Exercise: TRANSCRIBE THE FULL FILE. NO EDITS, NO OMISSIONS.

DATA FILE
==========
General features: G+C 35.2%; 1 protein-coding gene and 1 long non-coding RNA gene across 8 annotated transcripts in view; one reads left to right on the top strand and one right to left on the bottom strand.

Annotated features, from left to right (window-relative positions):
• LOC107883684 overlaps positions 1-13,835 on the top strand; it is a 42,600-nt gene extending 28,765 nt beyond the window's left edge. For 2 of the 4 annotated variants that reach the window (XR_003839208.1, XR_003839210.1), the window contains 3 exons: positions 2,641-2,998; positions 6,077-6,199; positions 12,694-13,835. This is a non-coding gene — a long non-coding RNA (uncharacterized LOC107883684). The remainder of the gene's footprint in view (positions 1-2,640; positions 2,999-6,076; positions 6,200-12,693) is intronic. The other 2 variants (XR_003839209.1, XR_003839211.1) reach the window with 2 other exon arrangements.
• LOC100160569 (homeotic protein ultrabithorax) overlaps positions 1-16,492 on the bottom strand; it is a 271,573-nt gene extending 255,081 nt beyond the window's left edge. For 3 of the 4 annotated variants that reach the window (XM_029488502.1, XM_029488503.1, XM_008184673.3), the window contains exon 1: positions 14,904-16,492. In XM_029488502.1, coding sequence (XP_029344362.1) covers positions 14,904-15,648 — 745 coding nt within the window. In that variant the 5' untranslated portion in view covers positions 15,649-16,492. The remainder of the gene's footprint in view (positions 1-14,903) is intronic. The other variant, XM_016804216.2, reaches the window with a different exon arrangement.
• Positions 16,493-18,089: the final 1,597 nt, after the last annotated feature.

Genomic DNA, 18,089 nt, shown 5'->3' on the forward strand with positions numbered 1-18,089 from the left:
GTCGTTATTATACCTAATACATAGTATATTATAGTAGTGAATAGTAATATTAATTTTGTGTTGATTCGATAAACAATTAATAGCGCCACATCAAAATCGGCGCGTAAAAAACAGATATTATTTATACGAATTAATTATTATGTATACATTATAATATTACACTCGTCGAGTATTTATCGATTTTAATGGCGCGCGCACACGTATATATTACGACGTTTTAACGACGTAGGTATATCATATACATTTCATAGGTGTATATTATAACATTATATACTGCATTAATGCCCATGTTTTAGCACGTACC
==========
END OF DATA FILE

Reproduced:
General features: G+C 35.2%; 1 protein-coding gene and 1 long non-coding RNA gene across 8 annotated transcripts in view; one reads left to right on the top strand and one right to left on the bottom strand.

Annotated features, from left to right (window-relative positions):
• LOC107883684 overlaps positions 1-13,835 on the top strand; it is a 42,600-nt gene extending 28,765 nt beyond the window's left edge. For 2 of the 4 annotated variants that reach the window (XR_003839208.1, XR_003839210.1), the window contains 3 exons: positions 2,641-2,998; positions 6,077-6,199; positions 12,694-13,835. This is a non-coding gene — a long non-coding RNA (uncharacterized LOC107883684). The remainder of the gene's footprint in view (positions 1-2,640; positions 2,999-6,076; positions 6,200-12,693) is intronic. The other 2 variants (XR_003839209.1, XR_003839211.1) reach the window with 2 other exon arrangements.
• LOC100160569 (homeotic protein ultrabithorax) overlaps positions 1-16,492 on the bottom strand; it is a 271,573-nt gene extending 255,081 nt beyond the window's left edge. For 3 of the 4 annotated variants that reach the window (XM_029488502.1, XM_029488503.1, XM_008184673.3), the window contains exon 1: positions 14,904-16,492. In XM_029488502.1, coding sequence (XP_029344362.1) covers positions 14,904-15,648 — 745 coding nt within the window. In that variant the 5' untranslated portion in view covers positions 15,649-16,492. The remainder of the gene's footprint in view (positions 1-14,903) is intronic. The other variant, XM_016804216.2, reaches the window with a different exon arrangement.
• Positions 16,493-18,089: the final 1,597 nt, after the last annotated feature.

Genomic DNA, 18,089 nt, shown 5'->3' on the forward strand with positions numbered 1-18,089 from the left:
GTCGTTATTATACCTAATACATAGTATATTATAGTAGTGAATAGTAATATTAATTTTGTGTTGATTCGATAAACAATTAATAGCGCCACATCAAAATCGGCGCGTAAAAAACAGATATTATTTATACGAATTAATTATTATGTATACATTATAATATTACACTCGTCGAGTATTTATCGATTTTAATGGCGCGCGCACACGTATATATTACGACGTTTTAACGACGTAGGTATATCATATACATTTCATAGGTGTATATTATAACATTATATACTGCATTAATGCCCATGTTTTAGCACGTACC